The number of US temporary help services jobs declined by 10,700 in March to just short of 3.05 million, according to seasonally adjusted data released today by the US Bureau of Labor Statistics. However, total nonfarm employment rose by 236,000 in March, with total jobs at nearly 155.6 million.

“The headline slower gains in overall employment suggest that the Fed’s strategy to cool the economy is taking hold,” said Barry Asin, president of Staffing Industry Analysts. “Given ongoing tightness in much of the labor market, it is particularly encouraging to see growth in the labor force and the highest level of labor force participation since the beginning of the pandemic. Meanwhile, the decline in temp help employment is consistent with slower growth for the labor market in the days ahead.”

Today’s data indicates the temp penetration rate — temp jobs as a percent of total employment — edged down to 1.96% in March from 1.97% in February.

The US had an average monthly gain of 334,000 nonfarm jobs over the past six months. The agency noted that in March, employment continued to trend upward in “leisure and hospitality,” which added 72,000 jobs; “government,” which added 47,000; “professional and business services,” up 39,000; and healthcare, which saw an increase of 34,000 jobs.

The BLS revised downward the previous nonfarm job numbers reported in January and February. Combined, there were 17,000 fewer nonfarm jobs than reported and 2,100 fewer temp jobs.

In March, the unemployment rate edged down to 3.5% from 3.6% in February. Meanwhile, the college-level unemployment rate was 2.0% in March, unchanged since January.

Average hourly earnings for all employees on private nonfarm payrolls rose by nine cents to $33.18. For production and nonsupervisory employees, the increase was also nine cents to $28.50.

A full analysis of jobs numbers has been prepared by Staffing Industry Analysts.

U.S. job growth cooled in March but continued to chug along at a healthy pace, boosted by a flurry of hiring at bars and restaurants.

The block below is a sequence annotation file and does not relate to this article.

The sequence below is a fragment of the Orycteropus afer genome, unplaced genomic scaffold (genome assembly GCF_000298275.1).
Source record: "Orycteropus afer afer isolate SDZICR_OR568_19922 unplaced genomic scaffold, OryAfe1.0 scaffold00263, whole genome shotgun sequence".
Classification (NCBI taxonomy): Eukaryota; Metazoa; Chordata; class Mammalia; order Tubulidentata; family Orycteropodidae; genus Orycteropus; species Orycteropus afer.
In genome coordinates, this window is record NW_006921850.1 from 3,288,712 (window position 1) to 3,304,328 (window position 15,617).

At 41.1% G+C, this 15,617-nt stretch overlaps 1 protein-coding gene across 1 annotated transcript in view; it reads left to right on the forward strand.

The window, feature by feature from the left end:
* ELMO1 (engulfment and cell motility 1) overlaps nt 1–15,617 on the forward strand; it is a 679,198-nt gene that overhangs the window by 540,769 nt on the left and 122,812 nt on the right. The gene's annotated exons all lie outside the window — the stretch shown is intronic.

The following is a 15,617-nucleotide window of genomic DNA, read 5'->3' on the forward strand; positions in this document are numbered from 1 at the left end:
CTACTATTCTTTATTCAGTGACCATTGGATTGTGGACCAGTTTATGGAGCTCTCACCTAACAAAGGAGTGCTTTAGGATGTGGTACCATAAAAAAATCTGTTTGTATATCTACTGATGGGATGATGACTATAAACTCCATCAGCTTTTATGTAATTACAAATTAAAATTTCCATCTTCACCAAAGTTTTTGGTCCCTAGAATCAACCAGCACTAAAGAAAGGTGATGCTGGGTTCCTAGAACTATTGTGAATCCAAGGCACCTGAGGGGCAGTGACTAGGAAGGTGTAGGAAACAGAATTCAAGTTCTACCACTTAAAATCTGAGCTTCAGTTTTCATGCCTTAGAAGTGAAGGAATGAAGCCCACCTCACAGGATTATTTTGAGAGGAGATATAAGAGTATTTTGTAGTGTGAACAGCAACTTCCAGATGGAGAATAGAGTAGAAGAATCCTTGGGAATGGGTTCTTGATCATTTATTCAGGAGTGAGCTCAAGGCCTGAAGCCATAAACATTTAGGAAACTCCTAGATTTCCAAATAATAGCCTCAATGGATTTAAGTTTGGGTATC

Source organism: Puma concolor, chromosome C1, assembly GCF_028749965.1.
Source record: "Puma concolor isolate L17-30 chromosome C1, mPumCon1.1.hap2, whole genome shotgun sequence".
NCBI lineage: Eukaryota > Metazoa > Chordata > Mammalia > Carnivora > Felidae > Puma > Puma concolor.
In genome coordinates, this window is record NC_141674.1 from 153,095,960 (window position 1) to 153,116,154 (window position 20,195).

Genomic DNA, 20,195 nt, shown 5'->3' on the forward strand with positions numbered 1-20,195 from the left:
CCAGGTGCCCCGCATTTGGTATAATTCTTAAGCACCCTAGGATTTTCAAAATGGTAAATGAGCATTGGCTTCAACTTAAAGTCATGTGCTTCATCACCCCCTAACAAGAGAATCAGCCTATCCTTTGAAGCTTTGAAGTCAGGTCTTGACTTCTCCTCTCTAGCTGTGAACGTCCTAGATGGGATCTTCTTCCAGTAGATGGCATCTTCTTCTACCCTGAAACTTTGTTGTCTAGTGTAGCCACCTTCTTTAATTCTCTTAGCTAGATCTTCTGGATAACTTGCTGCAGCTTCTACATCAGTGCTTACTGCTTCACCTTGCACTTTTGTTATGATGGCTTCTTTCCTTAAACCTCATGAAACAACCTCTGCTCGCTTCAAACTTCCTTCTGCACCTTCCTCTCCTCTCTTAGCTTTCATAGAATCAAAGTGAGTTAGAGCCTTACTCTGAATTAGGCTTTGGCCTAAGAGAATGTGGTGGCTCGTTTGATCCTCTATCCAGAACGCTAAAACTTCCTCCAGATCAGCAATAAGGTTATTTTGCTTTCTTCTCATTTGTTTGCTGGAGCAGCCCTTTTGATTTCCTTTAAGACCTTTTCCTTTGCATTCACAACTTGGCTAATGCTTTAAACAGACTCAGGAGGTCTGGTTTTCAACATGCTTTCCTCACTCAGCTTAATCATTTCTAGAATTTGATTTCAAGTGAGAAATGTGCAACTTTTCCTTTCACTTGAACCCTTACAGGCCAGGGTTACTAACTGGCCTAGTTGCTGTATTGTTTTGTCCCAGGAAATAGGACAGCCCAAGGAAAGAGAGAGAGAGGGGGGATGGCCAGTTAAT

Employers added 236,000 jobs in March, the Labor Department said in its monthly payroll report released Friday, mostly in line with the 239,000 jobs forecast by Refinitiv economists. The unemployment rate, meanwhile, ticked lower to 3.5% as the labor force participation rate increased to the highest level since before the pandemic began. 

It marked the lowest monthly jobs gain since December 2020.

"There are clear signs of a more broad-based slowdown in the report, with job gains becoming more narrowly concentrated in fewer industries, and wage growth continuing to soften," said Sinem Buber, lead economist at ZipRecruiter.

"Now Hiring" sign

A "now hiring" sign is displayed in front of a Chipotle restaurant Oct. 7, 2022, in Washington, D.C.  (Anna Moneymaker/Getty Images / Getty Images)

Although job gains were broad-based last month, the leisure and hospitality sector – the hardest hit by the COVID-19 pandemic – led the way in hiring, adding another 72,000 workers last month. Bars and restaurants accounted for the bulk of those gains, adding 50,300 workers in March. Hotels saw payrolls grow by 5,200, while amusement, gambling and recreation places onboarded 10,900 workers.

Employment in the leisure and hospitality industry still remains about 368,000 workers — or roughly 2.2% — below its pre-pandemic levels. 

Another big source of job creation in March was the government, which saw hiring climb by 47,000 last month. Within the sector, notable hiring gains took place in local governments (26,000) and state governments (13,000). 

Hiring in the professional and business services was another component behind the solid jobs report. The sector hired about 39,000 employees in March, with the biggest gains in administrative and support services (13,300), management, scientific and technical consulting services (7,600) and accounting, tax preparation, bookkeeping and other payroll services (5,800) ahead of the April 18 tax-filing deadline.

US jobs

A construction crew works at a site near the U.S. Capitol on August 12, 2021, in Washington, D.C.  ((Photo by BRENDAN SMIALOWSKI/AFP via Getty Images) / Getty Images)

Employment in other industries, including health care (33,900), social assistance (16,900), private education (14,600) and transportation and warehousing (10,400) also rose last month. 

Those increases helped to make up for declines in the retail sector, which lost 14,600 workers in March. Those losses stemmed from a drop at furniture stores (8,700) and food and beverage retailers (6,400). However, department stores hired 14,800 workers last month, offsetting some of those declines.

"March’s jobs growth was the smallest monthly increase since December 2020, but was still a good increase," said Bill Adams, chief economist at Comerica Bank. "Hiring is slowing, with headwinds concentrated in the tech industry, real estate, finance, and retail."

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